U.S. Department of Health and Human Services: Addressing Opioid Use Disorder in Pregnant Women and New Moms Challenge
Women who are pregnant or new mothers struggling with Opioid Use Disorder face a variety of barriers in obtaining safe and effective care and treatment. Women and families in rural and under-resourced communities are particularly affected. Barriers may include but are not limited to:
- Limited access to: 1) Local providers with both the training and capacity to meet patient treatment and recovery needs; 2) Family-centered, trauma-informed treatment and recovery approaches that include integrated supports; and 3) Adequate care and long-term supports for infants born with Neonatal Abstinence Syndrome
- Significant stigma, prejudice, and discrimination which may hamper seeking treatment
- Interactions with the criminal justice system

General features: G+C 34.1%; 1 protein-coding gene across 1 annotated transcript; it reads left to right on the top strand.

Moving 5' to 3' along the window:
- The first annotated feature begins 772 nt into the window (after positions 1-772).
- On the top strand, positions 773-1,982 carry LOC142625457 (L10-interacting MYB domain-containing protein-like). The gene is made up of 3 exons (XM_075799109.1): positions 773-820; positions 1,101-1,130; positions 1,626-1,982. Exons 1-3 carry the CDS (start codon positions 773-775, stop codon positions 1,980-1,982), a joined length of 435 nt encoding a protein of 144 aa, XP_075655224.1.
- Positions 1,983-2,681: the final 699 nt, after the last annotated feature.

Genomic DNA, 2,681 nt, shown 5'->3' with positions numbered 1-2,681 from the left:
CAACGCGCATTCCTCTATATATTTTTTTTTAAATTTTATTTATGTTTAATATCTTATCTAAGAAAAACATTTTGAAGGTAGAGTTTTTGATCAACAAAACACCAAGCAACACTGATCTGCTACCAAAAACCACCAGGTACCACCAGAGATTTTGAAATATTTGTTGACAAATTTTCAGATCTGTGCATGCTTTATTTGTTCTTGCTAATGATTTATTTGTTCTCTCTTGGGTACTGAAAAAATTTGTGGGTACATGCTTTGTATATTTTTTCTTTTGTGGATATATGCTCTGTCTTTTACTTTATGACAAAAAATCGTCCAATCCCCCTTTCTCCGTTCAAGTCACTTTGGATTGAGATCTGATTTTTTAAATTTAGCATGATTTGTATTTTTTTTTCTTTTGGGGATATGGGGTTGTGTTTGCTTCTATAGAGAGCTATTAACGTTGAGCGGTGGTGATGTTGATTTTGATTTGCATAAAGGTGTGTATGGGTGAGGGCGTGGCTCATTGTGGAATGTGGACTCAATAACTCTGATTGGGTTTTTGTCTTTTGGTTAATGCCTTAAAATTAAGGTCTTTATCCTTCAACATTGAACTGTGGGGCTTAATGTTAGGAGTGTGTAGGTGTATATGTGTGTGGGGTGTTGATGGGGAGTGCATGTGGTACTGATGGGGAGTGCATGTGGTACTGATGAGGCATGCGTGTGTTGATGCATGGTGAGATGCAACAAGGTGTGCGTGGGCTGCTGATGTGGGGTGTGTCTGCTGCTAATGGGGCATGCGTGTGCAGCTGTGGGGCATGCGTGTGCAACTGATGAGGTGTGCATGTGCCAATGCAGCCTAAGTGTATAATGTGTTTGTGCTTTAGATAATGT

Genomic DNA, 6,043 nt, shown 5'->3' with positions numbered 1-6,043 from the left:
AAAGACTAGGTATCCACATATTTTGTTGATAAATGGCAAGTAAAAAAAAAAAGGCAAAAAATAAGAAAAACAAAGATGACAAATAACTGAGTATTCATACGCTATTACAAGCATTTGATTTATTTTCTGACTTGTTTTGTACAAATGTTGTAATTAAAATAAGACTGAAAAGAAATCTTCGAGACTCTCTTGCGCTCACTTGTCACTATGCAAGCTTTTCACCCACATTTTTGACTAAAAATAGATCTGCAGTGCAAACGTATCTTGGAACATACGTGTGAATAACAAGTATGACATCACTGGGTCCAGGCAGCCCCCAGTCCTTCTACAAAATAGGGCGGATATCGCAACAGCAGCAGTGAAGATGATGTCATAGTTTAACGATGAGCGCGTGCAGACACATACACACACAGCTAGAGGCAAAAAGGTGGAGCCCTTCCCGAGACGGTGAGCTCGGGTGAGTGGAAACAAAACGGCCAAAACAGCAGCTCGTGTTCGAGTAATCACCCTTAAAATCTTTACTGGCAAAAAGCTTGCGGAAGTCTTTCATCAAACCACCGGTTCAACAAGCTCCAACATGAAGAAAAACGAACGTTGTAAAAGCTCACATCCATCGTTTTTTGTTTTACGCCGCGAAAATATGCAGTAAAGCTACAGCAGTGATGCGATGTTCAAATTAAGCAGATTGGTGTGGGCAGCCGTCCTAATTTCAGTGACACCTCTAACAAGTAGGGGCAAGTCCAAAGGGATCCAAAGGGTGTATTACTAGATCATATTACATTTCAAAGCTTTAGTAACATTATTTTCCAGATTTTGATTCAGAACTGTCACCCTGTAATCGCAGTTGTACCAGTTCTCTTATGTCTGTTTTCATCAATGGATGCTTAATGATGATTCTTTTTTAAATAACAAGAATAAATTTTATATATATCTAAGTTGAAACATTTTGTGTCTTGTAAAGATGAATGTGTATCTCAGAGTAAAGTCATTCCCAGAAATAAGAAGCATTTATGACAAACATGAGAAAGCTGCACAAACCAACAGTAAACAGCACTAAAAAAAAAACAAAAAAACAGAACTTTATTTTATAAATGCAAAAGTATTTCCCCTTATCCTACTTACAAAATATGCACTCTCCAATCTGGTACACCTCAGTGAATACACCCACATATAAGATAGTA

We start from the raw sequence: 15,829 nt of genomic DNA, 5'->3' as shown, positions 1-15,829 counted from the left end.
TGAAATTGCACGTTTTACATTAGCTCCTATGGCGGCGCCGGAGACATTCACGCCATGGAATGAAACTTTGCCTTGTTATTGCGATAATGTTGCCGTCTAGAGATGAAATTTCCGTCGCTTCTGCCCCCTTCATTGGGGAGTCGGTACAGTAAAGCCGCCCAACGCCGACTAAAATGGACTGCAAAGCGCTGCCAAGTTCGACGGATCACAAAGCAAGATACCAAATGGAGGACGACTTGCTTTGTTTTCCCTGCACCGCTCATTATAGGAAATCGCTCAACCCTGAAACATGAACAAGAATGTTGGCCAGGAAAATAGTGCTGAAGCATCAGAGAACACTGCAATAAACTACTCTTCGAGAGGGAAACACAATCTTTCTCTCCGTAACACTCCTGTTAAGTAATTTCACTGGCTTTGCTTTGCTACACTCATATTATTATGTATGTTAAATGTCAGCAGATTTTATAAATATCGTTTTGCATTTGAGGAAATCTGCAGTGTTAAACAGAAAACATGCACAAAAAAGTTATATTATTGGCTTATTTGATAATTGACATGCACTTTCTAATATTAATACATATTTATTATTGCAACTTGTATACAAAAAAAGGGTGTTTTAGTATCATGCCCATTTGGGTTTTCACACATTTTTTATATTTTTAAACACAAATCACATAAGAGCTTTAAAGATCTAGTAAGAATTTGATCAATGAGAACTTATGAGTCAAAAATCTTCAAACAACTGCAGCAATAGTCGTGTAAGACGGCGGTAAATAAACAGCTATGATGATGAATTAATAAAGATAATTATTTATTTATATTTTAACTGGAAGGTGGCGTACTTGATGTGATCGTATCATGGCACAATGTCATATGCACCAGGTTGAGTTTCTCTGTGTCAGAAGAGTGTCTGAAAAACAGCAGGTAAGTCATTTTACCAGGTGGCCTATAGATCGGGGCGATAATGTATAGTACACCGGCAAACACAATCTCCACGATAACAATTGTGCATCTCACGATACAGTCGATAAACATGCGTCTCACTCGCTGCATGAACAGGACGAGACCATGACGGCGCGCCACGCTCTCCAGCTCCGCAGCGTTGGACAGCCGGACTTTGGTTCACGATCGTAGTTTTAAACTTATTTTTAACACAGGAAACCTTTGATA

- Limited social supports such as transportation, safe housing, and employment
The Addressing Opioid Use Disorder in Pregnant Women and New Moms Challenge will make awards to support tech innovations to improve access to quality health care, including substance use disorder treatment, recovery, and support services for pregnant women with opioid use disorders, their infants, and families, especially those in rural and geographically isolated areas.
Amount: A total of $375,000 will be awarded through the following phases:
- Phase 1 – Design: 7-10 winners will receive up to $10,000
- Phase 2 – Development and small-scale testing: 3-5 winners will receive up to $25,000
- Phase 3 – Scaling: 1 winner will receive up to $150,000
Eligibility: Individuals and private entities in the U.S. may apply. No eligibility limitations are indicated.
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